Office buildings are springing up all over Boston's booming downtown, and the steaming pace of residential sales has led to a 70 percent escalation in housing prices here during the past two years. But in some of the city's depressed residential neighborhoods, crumbling structures are boarded and the only brisk business is in drugs.

The liberal administration of Mayor Raymond L. Flynn wants to spread the wealth. The mayor hopes to export prosperity to Boston's blighted neighborhoods by using "linkage," a program that requires developers of large, prime commercial sites to pay fees into a housing and job training fund. In another version of linkage, developers who buy prime city-owned property also would have to build commercial or housing projects on city land in rundown sections of Boston.

Linking developers' profits with low-income housing needs, which was pioneered in San Francisco, depends heavily for its success on the kind of real estate boom Boston is enjoying.

In the Massachusetts city, one of the few in the nation where the office market still is healthy, annual rents for new downtown office buildings are in the $40-a-square-foot range, several dollars above the top rates in Washington. Some luxurious office towers in the rapidly growing financial area are renting for $60 to $70 a square foot, according to a city development official.

"We have a city that is growing and thriving, but . . . there are a number of people who are not benefiting from that economic growth . . . ," Flynn said. "We want to see that it's shared with the people in the neighborhoods. Linkage has strong political support. The only people who are opposed to it are a very few greedy developers."

The explosion in commercial development has been matched by burgeoning residential sales, touched off by plummeting mortgage interest rates. Real estate brokers and buyers are moving into the city's poorer neighborhoods, snapping up and renovating old houses.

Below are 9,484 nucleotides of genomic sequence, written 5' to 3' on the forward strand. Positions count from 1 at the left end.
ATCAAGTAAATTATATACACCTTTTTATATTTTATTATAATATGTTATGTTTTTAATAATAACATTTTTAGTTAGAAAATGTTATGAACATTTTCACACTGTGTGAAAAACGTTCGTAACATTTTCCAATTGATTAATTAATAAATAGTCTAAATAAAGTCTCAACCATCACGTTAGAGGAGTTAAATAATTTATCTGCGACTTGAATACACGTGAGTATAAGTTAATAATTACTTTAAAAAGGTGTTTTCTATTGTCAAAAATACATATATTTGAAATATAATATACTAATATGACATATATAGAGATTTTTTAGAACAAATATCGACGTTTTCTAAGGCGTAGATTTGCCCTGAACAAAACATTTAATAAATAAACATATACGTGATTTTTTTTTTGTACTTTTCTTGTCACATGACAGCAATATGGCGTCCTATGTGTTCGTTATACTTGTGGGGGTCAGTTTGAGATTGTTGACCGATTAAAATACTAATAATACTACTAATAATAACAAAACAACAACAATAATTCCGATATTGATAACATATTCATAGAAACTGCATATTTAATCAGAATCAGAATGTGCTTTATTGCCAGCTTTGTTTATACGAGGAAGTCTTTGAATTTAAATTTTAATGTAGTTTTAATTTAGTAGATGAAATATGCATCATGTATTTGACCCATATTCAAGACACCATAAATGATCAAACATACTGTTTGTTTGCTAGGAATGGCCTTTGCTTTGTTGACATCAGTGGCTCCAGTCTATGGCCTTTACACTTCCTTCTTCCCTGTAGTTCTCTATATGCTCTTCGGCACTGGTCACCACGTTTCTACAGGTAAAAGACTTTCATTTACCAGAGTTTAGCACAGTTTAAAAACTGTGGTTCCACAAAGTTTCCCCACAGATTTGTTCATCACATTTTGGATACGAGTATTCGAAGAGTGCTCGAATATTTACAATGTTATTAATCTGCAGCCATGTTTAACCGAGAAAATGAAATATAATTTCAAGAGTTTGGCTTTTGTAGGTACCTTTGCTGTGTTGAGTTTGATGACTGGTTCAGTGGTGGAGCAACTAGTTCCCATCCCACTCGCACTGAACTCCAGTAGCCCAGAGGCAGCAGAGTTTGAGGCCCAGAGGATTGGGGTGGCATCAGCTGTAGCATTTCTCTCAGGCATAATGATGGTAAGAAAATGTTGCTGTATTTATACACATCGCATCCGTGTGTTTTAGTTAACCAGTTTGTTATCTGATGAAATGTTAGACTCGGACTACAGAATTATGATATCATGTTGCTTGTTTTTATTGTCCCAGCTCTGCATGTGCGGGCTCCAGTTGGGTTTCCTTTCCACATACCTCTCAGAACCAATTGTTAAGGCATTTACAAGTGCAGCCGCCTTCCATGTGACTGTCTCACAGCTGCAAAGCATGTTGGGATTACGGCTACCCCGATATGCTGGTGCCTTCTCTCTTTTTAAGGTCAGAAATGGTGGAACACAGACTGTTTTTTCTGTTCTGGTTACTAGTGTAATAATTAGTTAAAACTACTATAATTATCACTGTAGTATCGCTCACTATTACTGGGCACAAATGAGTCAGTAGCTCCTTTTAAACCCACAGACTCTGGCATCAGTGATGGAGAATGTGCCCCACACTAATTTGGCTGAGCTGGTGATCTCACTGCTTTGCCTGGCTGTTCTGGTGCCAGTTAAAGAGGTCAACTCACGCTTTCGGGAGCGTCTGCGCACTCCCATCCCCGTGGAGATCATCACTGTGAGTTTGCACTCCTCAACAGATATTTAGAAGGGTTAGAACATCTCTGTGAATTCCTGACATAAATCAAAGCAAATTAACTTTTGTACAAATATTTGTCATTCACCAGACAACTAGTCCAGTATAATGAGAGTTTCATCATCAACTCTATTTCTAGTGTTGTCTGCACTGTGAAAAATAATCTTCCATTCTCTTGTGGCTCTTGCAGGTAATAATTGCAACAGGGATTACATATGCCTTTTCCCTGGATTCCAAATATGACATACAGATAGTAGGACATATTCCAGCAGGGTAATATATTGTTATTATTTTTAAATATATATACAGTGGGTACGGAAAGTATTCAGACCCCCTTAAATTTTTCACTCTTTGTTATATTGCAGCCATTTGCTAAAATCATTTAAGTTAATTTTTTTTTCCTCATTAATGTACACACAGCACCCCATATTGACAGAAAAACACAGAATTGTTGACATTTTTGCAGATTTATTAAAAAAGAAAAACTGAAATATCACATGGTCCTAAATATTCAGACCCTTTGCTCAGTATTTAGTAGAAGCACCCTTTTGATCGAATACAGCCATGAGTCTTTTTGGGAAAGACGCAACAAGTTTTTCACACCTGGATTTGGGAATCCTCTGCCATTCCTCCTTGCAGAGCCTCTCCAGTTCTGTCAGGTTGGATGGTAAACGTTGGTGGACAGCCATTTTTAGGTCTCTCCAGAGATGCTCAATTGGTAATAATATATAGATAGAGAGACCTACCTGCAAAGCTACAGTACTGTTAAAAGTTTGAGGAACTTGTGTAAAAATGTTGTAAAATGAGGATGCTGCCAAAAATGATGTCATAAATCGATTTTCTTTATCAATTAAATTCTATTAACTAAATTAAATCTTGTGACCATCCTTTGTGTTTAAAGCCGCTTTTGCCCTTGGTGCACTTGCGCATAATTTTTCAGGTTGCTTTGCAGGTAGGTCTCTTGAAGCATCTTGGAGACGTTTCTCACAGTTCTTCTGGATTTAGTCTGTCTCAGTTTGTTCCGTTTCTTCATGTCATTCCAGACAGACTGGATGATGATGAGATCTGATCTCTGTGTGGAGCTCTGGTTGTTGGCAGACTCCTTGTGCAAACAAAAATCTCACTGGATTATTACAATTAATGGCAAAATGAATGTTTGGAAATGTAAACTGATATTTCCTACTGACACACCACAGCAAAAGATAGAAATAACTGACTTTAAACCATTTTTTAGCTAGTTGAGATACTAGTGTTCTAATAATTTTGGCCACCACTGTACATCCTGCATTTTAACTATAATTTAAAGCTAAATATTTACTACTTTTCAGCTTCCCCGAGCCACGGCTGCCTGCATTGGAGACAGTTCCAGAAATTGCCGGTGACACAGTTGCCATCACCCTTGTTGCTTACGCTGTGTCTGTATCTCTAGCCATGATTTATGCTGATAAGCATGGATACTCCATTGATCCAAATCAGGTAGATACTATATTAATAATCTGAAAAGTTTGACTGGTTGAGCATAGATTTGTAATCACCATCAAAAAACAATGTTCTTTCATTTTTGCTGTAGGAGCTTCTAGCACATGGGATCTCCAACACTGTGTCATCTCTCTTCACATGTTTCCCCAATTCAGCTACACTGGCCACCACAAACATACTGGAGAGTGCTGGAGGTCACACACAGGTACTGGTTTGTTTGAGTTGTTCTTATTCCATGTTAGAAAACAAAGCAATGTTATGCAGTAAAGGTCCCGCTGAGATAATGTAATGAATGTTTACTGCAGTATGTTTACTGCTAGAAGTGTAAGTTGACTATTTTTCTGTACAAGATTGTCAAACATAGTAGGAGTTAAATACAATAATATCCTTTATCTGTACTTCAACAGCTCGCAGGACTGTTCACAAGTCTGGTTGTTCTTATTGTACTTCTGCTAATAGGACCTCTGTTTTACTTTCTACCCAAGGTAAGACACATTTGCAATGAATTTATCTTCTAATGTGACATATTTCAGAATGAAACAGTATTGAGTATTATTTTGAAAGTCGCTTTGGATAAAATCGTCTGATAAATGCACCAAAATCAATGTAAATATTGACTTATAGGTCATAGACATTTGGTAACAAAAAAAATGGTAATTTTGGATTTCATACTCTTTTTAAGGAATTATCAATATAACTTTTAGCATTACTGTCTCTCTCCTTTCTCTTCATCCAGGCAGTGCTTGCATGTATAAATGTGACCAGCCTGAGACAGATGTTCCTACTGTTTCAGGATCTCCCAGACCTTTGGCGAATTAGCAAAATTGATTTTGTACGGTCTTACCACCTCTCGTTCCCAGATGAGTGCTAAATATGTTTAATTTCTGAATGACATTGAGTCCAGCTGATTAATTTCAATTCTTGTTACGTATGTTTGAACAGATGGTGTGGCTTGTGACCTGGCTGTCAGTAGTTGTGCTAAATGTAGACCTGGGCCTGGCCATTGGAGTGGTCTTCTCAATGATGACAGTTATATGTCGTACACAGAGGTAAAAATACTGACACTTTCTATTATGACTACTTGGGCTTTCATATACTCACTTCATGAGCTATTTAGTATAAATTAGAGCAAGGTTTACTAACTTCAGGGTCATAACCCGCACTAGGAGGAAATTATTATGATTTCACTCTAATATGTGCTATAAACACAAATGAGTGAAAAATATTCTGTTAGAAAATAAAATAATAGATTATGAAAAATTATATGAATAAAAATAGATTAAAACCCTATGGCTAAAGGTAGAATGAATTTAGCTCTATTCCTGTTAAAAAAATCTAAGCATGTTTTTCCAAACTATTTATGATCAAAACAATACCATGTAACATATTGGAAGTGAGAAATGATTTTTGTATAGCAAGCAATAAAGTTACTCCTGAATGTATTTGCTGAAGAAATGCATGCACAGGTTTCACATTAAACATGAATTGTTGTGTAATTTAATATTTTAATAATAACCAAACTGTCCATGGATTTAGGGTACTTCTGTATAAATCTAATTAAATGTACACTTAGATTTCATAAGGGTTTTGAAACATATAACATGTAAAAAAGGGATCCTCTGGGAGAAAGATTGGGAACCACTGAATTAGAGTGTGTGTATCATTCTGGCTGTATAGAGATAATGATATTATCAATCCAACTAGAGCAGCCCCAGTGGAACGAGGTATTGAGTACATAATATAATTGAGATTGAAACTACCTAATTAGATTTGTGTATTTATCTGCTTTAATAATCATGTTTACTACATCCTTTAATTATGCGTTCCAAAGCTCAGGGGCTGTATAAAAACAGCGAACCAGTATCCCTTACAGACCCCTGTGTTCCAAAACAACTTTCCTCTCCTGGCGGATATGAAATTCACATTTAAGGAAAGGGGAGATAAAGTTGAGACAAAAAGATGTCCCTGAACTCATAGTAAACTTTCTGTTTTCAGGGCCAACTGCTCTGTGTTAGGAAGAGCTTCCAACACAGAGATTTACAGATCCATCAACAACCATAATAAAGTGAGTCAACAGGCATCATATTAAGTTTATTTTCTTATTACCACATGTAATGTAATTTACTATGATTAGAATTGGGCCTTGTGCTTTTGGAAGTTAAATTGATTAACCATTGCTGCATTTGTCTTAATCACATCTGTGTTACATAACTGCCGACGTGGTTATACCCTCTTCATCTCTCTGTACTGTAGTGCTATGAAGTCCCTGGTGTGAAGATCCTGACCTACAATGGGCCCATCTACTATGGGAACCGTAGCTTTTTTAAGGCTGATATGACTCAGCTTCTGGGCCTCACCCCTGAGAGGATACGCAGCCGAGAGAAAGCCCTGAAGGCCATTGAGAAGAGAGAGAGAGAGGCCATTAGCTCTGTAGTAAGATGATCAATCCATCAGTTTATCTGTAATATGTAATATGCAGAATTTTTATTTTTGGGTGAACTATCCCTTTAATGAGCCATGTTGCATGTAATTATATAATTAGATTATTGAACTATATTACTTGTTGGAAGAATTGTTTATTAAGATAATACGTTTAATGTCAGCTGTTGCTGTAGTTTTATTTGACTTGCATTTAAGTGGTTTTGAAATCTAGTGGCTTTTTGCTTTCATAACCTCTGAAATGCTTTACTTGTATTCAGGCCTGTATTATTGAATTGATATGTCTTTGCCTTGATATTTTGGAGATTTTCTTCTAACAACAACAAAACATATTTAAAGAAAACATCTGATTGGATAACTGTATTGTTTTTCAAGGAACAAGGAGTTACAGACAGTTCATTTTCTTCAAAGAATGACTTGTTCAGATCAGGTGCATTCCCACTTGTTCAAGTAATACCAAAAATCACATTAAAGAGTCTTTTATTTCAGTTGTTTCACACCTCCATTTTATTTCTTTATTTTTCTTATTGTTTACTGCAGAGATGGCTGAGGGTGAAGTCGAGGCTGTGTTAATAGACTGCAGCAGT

The resulting displacement of renters has driven the vacancy rate down to an estimated 1 to 2 percent, has escalated rents and has prompted some landlords to charge three months rent as a security deposit instead of the traditional one month, said Ann Kerrey of the Boston Housing Partnerships Inc., a coalition of nonprofit organizations working with low-income housing projects.

Single-family-home prices went up by 38 percent last year alone, to an average of $144,800, and rent increases ranged from 18 to 31 percent during the same period, according to Peter Dreier, the Boston Redevelopment Authority's director of housing.

The 40 percent of Boston's population who are low- and moderate-income renters are caught in the squeeze. A linkage program was deemed a good way to help them, he said.

Commercial and office developer Robert L. Beal believes most developers "have accepted linkage as part of the cost of doing business in Boston." Beal said he supports the program as a way to provide low-income housing and neighborhood improvement "in the absence of anything else."

The mention of linkage has the effect on some Boston developers, however, that a red flag reportedly has on a bull.

"From its inception, developers have been very concerned about linkage," said Garen Bresnick, executive vice president of the Massachusetts Home Builders Association. "We're in a very hot market here and price is a very big concern." Adding linkage fees to costs "will put some projects in jeopardy."